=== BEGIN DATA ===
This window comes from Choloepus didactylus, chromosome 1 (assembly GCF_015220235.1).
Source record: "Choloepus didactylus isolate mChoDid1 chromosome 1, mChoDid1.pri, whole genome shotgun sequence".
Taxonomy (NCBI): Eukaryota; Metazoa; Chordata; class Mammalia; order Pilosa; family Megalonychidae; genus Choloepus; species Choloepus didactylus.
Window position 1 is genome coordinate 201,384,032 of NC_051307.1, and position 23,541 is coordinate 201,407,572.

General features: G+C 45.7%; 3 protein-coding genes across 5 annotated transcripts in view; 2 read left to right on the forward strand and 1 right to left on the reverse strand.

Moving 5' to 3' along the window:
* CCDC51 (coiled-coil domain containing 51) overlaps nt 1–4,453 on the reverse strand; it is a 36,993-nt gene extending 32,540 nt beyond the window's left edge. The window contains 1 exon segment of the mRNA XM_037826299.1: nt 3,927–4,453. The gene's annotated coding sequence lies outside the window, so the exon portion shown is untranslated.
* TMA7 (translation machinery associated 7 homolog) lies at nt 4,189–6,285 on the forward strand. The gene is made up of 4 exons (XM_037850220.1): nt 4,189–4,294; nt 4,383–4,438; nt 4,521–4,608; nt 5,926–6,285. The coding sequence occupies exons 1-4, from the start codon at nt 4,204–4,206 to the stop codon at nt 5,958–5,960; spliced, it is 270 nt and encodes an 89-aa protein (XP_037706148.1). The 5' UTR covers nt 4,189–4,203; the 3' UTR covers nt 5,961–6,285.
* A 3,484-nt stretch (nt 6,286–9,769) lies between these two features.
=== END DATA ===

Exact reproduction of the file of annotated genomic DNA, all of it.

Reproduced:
This window comes from Choloepus didactylus, chromosome 1 (assembly GCF_015220235.1).
Source record: "Choloepus didactylus isolate mChoDid1 chromosome 1, mChoDid1.pri, whole genome shotgun sequence".
Taxonomy (NCBI): Eukaryota; Metazoa; Chordata; class Mammalia; order Pilosa; family Megalonychidae; genus Choloepus; species Choloepus didactylus.
Window position 1 is genome coordinate 201,384,032 of NC_051307.1, and position 23,541 is coordinate 201,407,572.

General features: G+C 45.7%; 3 protein-coding genes across 5 annotated transcripts in view; 2 read left to right on the forward strand and 1 right to left on the reverse strand.

Moving 5' to 3' along the window:
* CCDC51 (coiled-coil domain containing 51) overlaps nt 1–4,453 on the reverse strand; it is a 36,993-nt gene extending 32,540 nt beyond the window's left edge. The window contains 1 exon segment of the mRNA XM_037826299.1: nt 3,927–4,453. The gene's annotated coding sequence lies outside the window, so the exon portion shown is untranslated.
* TMA7 (translation machinery associated 7 homolog) lies at nt 4,189–6,285 on the forward strand. The gene is made up of 4 exons (XM_037850220.1): nt 4,189–4,294; nt 4,383–4,438; nt 4,521–4,608; nt 5,926–6,285. The coding sequence occupies exons 1-4, from the start codon at nt 4,204–4,206 to the stop codon at nt 5,958–5,960; spliced, it is 270 nt and encodes an 89-aa protein (XP_037706148.1). The 5' UTR covers nt 4,189–4,203; the 3' UTR covers nt 5,961–6,285.
* A 3,484-nt stretch (nt 6,286–9,769) lies between these two features.